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Jevona Watson pleads guilty of doing what most people do in their neighborhoods.

“As a resident, I too have been guilty of minding my own business to the detriment of the community,” says Watson, an attorney, who decided to do something to improve the Bagley neighborhood on Detroit’s west side where she has lived since 2005.

She opened a coffee shop—Detroit Sip—to “bring people together over a cup of coffee.”

Initially, she simply wanted to give University of Detroit Mercy and Marygrove students a reason to venture outside of their gated communities to truly experience the neighborhood.

“Pretty early on, I realized the potential that the coffee shop had to do so much more,” she says.

Her vision became a reality in November when Detroit Sip, located at 7420 W. McNichols, opened to much fanfare.

Since the grand opening, which attracted hundreds, she struggles to attract a steady clientele.

But she’s fulfilling the vision of being more than a coffee shop. Various functions are held there regularly.

Students from the colleges tutor neighborhood kids. The space acts as a kind of undercover catalyst for economic development as pop-up shops and local vendors periodically offers goods and services there.

A couple recent examples:

Restaurateur hopefuls Tamu and Charles McKaye hosted a sampling of their sweet and savory crepes for their catering company and creperie, Crepe City. The event helped raise funds for their own brick and mortar.

A writers workshop, free and open to the public, was held last Saturday (Feb. 24). It offered residents help with a variety of writing styles from “from resumes to rap,” says workshop facilitator writer Khary Frazier.

Watson, who works fulltime as an attorney in family court in Macomb County, says she has wanted to offer such a place since 2004. She saw the power of coffee shops to bring diverse people together when she lived in East Lansing.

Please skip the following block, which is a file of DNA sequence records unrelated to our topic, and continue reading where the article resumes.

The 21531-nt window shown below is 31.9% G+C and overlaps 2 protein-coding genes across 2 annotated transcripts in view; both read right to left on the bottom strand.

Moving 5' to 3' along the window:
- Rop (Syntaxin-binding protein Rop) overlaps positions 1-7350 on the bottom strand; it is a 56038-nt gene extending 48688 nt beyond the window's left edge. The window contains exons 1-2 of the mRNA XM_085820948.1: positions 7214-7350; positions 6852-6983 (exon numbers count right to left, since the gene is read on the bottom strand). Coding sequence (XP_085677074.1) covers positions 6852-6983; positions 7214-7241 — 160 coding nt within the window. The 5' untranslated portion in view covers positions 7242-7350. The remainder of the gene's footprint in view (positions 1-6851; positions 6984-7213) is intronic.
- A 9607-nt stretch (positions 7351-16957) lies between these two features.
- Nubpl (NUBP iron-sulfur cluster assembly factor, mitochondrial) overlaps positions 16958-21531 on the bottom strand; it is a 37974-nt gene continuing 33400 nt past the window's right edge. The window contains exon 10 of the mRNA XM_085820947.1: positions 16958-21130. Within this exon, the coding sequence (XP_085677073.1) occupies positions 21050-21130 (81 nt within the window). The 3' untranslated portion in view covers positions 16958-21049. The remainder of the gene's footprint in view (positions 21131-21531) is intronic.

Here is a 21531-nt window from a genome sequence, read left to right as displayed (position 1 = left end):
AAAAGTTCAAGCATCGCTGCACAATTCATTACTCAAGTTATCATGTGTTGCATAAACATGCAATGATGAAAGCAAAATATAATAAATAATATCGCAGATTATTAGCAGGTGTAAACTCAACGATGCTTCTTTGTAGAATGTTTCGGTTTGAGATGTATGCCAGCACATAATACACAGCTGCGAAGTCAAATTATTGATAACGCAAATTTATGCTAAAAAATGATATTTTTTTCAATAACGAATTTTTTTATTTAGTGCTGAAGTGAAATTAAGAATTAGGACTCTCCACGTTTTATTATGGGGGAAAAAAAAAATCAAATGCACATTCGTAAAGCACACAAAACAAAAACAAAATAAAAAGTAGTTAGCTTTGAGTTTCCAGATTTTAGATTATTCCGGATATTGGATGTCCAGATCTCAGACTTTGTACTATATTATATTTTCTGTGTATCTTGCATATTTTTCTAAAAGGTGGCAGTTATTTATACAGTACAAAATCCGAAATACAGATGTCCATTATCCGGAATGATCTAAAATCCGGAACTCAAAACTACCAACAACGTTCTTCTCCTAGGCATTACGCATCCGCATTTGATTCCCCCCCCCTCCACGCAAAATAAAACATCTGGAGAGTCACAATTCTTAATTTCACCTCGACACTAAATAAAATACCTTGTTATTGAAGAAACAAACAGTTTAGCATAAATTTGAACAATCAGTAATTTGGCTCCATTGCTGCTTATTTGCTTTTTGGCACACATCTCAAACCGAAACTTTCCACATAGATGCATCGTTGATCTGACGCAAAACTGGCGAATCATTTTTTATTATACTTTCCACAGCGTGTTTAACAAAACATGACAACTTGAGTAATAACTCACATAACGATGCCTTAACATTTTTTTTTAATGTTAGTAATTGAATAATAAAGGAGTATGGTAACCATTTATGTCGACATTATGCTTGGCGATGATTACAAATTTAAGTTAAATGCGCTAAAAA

Making that dream a reality required courage to step out of her comfort zone, commitment to stick to it through challenges and support from family, friends and nonprofits that support local entrepreneurs.

Among those who assisted was her close friend Ernest Smith of American Property Management Services, who did a lot of the remodeling and construction work. He continues to pitch in, even learning to make lattes and cappuccinos.

Her two teenaged children can sometimes be found working in the shop as well.

Working at Detroit Sip balances her legal work.

“In my legal career, I see a lot of broken people dealing with broken pieces trying to navigate an imperfect system. The coffee shop brings me gratification when I see pieces come together, connections being made , strangers sitting at tables together , mindsets about Detroit and its people being changed.”

The business requires sacrifices, especially her time and money. But she has no regrets.

“As I continue to grow older and wiser, I appreciate that everything we do in life has a price. The sacrifices that we make are pretty accurate illustrations of our priorities and the price that we are willing to pay for them.”

“I work hard but for the first time in my adult life I’m in love with my work.

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